The day the first baby boomers began to retire in 2006, aka Boomsday, has sparked a generational struggle in Christopher Buckley’s latest satirical novel.
The day the first baby boomers began to retire in 2006, aka Boomsday, has sparked a generational struggle in Christopher Buckley’s latest satirical novel. The nation is facing “mountainous debt, a deflating economy and with 77 million boomers retiring,” the government is raising taxes on Americans under 30. Twenty-nine-year-old PR executive-by-day/blogger-by-night Cassandra Devine leads a revolution among the nation’s youth. Irreverent and far-fetched, Boomsday is a political satire that shines an unflattering light on the political maneuvering of the rich and powerful.
Protagonist Cassandra Devine’s greatest disappointments have been at the hands of selfish baby boomers. Upon admittance to Yale, Cassandra learns she cannot attend because her BMW-driving father has spent her tuition. Undeterred, Cassandra joins the U.S. military to earn money for college.
While stationed as a public affairs specialist in Bosnia, Cassandra escorts Congressman Randolph K. Jepperson on a fact-finding mission. Jepperson bullies Cassandra into letting him drive her military vehicle, an armored Humvee. Not hungry for MREs, Jepperson breaks the rules and drives outside the perimeter of U.S. operations in search of a Bosnian restaurant. At the restaurant, he and Cassandra attract the attention of nefarious locals and wind up in a high-speed chase. Jepperson drives into a minefield and hits a mine that blows off a portion of his leg. Cassandra sustains minor injuries as well as an invitation to leave the Army.
After a series of career twists and turns, Cassandra works her way up to partner at Tucker Strategic Communications. Cassandra’s blog, named CASSANDRA (it stands for Concerned Americans for Social Security Amendment Now, Debt Reduction and Accountability), urges the nation’s youth to stop paying taxes that support retiring baby boomers. Eventually, she promotes the “meta” idea of “voluntary transitioning,” a plan whereby baby boomers are given tax incentives to commit suicide at age 70 and perks if they do so earlier, at 65. Cassandra reasons:
“Our grandparents grew up in the Depression and fought in World War II. They were the so-called Greatest Generation. Our parents, the baby boomers, dodged the draft, snorted cocaine, made self-indulgence a virtue. I call them the Ungreatest Generation. Here’s their chance, finally, to give something back.”
Buckley builds his satire on stereotypes. He takes his first swing at women in the form of his protagonist, Cassandra Devine, pronounced “divine.” Cassandra is the predictable uber-woman, a “natural blonde, with liquid, playful eyes and lips that seemed always poised to bestow a kiss.”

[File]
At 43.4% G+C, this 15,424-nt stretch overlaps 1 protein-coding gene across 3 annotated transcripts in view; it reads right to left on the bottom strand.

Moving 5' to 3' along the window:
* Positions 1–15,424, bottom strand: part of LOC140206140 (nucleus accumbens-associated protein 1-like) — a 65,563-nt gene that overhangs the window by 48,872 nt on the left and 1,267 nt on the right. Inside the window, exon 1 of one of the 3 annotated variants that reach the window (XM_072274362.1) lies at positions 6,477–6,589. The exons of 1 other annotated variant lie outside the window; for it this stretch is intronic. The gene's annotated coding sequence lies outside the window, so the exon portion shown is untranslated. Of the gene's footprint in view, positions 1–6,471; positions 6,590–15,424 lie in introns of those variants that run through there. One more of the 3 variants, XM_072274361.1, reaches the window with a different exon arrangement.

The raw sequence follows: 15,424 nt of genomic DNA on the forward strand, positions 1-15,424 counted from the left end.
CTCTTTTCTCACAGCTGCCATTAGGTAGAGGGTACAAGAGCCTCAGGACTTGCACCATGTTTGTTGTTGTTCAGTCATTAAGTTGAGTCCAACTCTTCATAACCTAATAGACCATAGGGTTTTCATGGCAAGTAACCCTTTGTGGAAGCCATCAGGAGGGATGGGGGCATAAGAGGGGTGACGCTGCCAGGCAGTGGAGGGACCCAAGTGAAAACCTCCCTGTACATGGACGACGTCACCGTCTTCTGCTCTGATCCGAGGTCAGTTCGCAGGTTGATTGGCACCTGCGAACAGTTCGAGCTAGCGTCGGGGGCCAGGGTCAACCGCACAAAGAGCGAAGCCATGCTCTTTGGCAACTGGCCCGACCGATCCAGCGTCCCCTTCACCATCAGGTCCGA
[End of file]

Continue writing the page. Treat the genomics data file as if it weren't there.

In chapter one, Cassandra’s boss wonders why Cassandra is so politically driven (since she is beautiful), and why she doesn’t get a life, which he clarifies as, “why doesn’t she go out and get laid?”
Why would a two-dimensional female sex object even be aware of the implications of boomer retirement? Having set up that question, Buckley fails to answer it.
Buckley’s stereotypes do not neglect the rich and powerful, painting them as manipulative and selfish. With so many groups to alienate and only 318 pages, Buckley somehow misses taking a swing at Texas, the state many love to hate, and instead predictably punches Oregon, “the state that’s dying to commit suicide.”
Relationships between characters in Boomsday are loosely developed. Cassandra has a love interest (sort of) in Congressman Jepperson, who is flaky to the extreme. Her relationship with her father is completely unbelievable. While the reader can understand Cassandra’s anger with her father (after all, he squandered her Yale tuition money), one cannot understand the extent to which Cassandra’s father is willing to betray her. It is disappointing that nothing is ever resolved between Cassandra and her father. It is also disappointing that nothing more significant develops between Cassandra and Jepperson, although she does get laid.
Buckley is witty but misses many opportunities in Boomsday. Naming his protagonist “Cassandra” and emphasizing that name’s historical significance gives the reader unfulfilled expectations that this idea will be developed and will culminate with a “boom,” echoing the book’s title. Buckley’s cutesie acronyms such as the TATA (Transitioning and Tax Alleviation) Commission and SPERM (Society for the Protection of Every Ribonucleic Molecule) are entertaining. One pictures Buckley sitting up late scrambling letters around to make them fit. Forced and full of sarcasm, puns and weak shock value, Boomsday’s comedic timing is anything but sharp.
The greatest disappointment in Boomsday, however, is that little is done with “voluntary transitioning,” an idea ripe with satiric and comedic potential. Born in 1952, Buckley himself is a baby boomer, and although he seems to enjoy the paranoid fantasy of being cajoled into suicide by his country, he shrinks from exploring his idea’s full potential. No one commits suicide! Voluntary transitioning, an idea neglected by its creator, goes stale and fizzles out. Boomsday is boring.